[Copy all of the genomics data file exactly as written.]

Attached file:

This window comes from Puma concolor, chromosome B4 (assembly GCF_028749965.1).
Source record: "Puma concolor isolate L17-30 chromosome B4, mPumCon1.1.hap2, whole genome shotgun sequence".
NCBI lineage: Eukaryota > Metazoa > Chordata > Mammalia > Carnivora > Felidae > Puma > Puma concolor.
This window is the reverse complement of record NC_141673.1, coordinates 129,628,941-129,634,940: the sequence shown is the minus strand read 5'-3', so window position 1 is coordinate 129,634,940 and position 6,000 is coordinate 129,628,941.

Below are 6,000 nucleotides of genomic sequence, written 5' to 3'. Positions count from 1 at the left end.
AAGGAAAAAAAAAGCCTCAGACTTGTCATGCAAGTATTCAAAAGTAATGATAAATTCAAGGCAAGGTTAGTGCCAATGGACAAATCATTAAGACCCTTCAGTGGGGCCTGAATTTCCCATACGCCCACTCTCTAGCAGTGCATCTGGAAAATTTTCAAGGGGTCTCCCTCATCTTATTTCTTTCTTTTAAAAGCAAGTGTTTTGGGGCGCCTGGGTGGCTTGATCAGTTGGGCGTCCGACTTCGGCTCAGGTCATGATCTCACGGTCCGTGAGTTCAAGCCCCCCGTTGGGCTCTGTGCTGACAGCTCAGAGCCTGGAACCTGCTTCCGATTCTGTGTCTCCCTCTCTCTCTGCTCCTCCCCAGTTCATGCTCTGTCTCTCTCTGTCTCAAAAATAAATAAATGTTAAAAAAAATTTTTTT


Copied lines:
This window comes from Puma concolor, chromosome B4 (assembly GCF_028749965.1).
Source record: "Puma concolor isolate L17-30 chromosome B4, mPumCon1.1.hap2, whole genome shotgun sequence".
NCBI lineage: Eukaryota > Metazoa > Chordata > Mammalia > Carnivora > Felidae > Puma > Puma concolor.
This window is the reverse complement of record NC_141673.1, coordinates 129,628,941-129,634,940: the sequence shown is the minus strand read 5'-3', so window position 1 is coordinate 129,634,940 and position 6,000 is coordinate 129,628,941.

Below are 6,000 nucleotides of genomic sequence, written 5' to 3'. Positions count from 1 at the left end.
AAGGAAAAAAAAAGCCTCAGACTTGTCATGCAAGTATTCAAAAGTAATGATAAATTCAAGGCAAGGTTAGTGCCAATGGACAAATCATTAAGACCCTTCAGTGGGGCCTGAATTTCCCATACGCCCACTCTCTAGCAGTGCATCTGGAAAATTTTCAAGGGGTCTCCCTCATCTTATTTCTTTCTTTTAAAAGCAAGTGTTTTGGGGCGCCTGGGTGGCTTGATCAGTTGGGCGTCCGACTTCGGCTCAGGTCATGATCTCACGGTCCGTGAGTTCAAGCCCCCCGTTGGGCTCTGTGCTGACAGCTCAGAGCCTGGAACCTGCTTCCGATTCTGTGTCTCCCTCTCTCTCTGCTCCTCCCCAGTTCATGCTCTGTCTCTCTCTGTCTCAAAAATAAATAAATGTTAAAAAAAATTTTTTT